Something is very wrong in the Land of Cotton



Dr. Robert Bullard
Environmental Justice Movement Founder

Wednesday, December 1, 2010

Sleeping With the Enemy

Corporate legal power is so extraordinary through the deep pocket clients they represent that our only ally to enforce and oversee environmental regulations is the EPA. When former EPA and state regulatory officials go to work for corporate law firms who align themselves with big business clients, that are known serious environmental offenders, they betray the public's interests.

It is fundamentally wrong on it's face. 

And it does not happen by accident.

Larger law firms and individual attorneys frequently and deliberately employ "headhunters" (aka "Recruiters") to find these turncoats. The government personnel who seek private employment may not all be traitors to their agencies; they may simply be seeking to move up in their profession, and replace a civil service income with a private sector employer who pays more.  But many would argue that when attorneys move from being a regulatory watchdog enforcer to being a corporate defender, it's a step down, a big one. It's one of those career moves that raises eyebrows and questions misplaced loyalty.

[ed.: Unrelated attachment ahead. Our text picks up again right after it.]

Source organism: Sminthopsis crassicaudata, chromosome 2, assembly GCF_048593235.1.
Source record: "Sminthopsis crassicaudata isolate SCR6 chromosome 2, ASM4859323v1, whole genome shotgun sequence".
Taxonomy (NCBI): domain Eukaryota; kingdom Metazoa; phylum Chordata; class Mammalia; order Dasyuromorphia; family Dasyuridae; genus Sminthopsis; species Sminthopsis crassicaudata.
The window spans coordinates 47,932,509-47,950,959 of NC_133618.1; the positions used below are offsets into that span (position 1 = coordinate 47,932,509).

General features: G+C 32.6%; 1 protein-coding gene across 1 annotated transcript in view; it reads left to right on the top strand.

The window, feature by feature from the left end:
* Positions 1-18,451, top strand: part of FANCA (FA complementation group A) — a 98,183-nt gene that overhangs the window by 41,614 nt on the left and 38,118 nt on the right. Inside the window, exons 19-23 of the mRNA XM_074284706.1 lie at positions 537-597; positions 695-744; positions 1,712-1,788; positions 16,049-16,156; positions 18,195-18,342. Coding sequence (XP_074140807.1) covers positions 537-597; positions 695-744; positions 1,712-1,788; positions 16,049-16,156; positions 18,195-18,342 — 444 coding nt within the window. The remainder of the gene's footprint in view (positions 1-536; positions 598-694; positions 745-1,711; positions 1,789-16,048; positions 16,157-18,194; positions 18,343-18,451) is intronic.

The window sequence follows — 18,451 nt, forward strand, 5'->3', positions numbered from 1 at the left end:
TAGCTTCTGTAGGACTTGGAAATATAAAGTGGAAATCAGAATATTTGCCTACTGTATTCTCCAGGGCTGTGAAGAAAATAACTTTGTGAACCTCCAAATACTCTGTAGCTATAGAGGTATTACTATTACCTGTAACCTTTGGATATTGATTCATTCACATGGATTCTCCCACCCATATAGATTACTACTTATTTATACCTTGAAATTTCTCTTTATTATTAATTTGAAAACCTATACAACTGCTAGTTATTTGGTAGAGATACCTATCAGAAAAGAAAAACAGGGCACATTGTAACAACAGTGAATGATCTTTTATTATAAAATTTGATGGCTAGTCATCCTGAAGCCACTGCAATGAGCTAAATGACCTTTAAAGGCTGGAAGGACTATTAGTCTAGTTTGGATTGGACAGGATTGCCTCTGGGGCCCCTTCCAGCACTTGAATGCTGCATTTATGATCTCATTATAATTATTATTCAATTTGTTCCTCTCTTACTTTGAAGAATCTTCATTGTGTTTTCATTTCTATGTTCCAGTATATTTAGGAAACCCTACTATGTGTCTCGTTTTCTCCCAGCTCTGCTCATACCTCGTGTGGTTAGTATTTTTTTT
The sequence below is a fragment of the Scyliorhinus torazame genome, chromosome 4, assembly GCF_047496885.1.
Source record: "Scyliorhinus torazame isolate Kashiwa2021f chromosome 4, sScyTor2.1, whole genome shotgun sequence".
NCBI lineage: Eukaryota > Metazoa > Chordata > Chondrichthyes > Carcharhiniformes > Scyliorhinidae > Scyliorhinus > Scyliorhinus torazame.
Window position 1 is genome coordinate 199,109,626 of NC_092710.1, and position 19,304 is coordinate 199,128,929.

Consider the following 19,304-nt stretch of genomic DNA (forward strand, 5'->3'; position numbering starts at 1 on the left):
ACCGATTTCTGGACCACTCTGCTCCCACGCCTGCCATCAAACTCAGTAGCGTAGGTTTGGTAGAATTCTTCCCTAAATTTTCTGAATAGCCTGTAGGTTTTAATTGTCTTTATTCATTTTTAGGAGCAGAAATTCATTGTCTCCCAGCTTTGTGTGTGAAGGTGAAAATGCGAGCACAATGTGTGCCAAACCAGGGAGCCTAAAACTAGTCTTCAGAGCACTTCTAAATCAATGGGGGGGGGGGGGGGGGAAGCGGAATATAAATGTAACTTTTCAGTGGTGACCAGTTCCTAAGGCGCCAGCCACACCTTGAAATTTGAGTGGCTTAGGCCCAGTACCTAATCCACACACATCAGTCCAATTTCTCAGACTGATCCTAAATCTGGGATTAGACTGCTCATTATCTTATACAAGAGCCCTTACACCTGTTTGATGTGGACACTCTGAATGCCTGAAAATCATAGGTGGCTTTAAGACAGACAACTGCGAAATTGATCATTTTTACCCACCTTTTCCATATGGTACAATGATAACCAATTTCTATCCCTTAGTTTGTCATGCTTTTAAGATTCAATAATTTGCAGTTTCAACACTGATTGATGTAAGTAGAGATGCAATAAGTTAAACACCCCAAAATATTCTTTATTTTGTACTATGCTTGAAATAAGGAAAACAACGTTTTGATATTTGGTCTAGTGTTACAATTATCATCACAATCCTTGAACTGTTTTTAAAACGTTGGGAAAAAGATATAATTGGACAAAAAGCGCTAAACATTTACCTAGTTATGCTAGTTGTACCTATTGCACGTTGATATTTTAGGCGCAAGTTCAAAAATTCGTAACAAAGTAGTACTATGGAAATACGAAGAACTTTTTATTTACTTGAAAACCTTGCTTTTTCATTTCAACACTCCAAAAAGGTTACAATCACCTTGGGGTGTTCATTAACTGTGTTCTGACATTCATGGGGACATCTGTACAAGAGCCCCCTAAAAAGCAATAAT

The private sector is a lot less forgiving of people who "jump ship:" the corporate world frowns on this kind of unchecked revolving door policy, and forces departing employees to sign "non-compete" clauses that limit their future activities for a specific period of time after they leave the company, and make them liable for theft of proprietary information and knowledge of processes and procedures. 

Unfortunately, there are no limits in place for public officials who can walk out the door and immediately sell what they know to the highest bidder.

There should be.

We're saying all of this because we've received a press release from a reader that calls our attention to the latest "get" of one of Alabama's biggest and most powerful law firms, Balch & Bingham. 

They've recently hired a former senior environmental lawyer from EPA Region 4.
Richard Glaze Press Release
Readers of this site should be familiar with that firm, but here's a little refresher:
  • BARD lawyers--the Orwellian brainchild of Stephen Bradley (Governor-elect Bentley's transition team communications director) that's made up of some of the largest companies in Alabama. BARD (aka New Mules) gets their kicks castrating environmentalists and muscling their way into Alabama's politics. Alabama Power, Harbert Corporation and Drummond Coal are the biggest mules in the stable of  "the dirty nineteen of Alabama."
  • Represented Chemical Waste (division of Waste Management) in the infamous "Cadillac of toxic landfills" Emelle in Sumter county, Alabama.
*(The appeal which reduced the judgment to the state by millions.)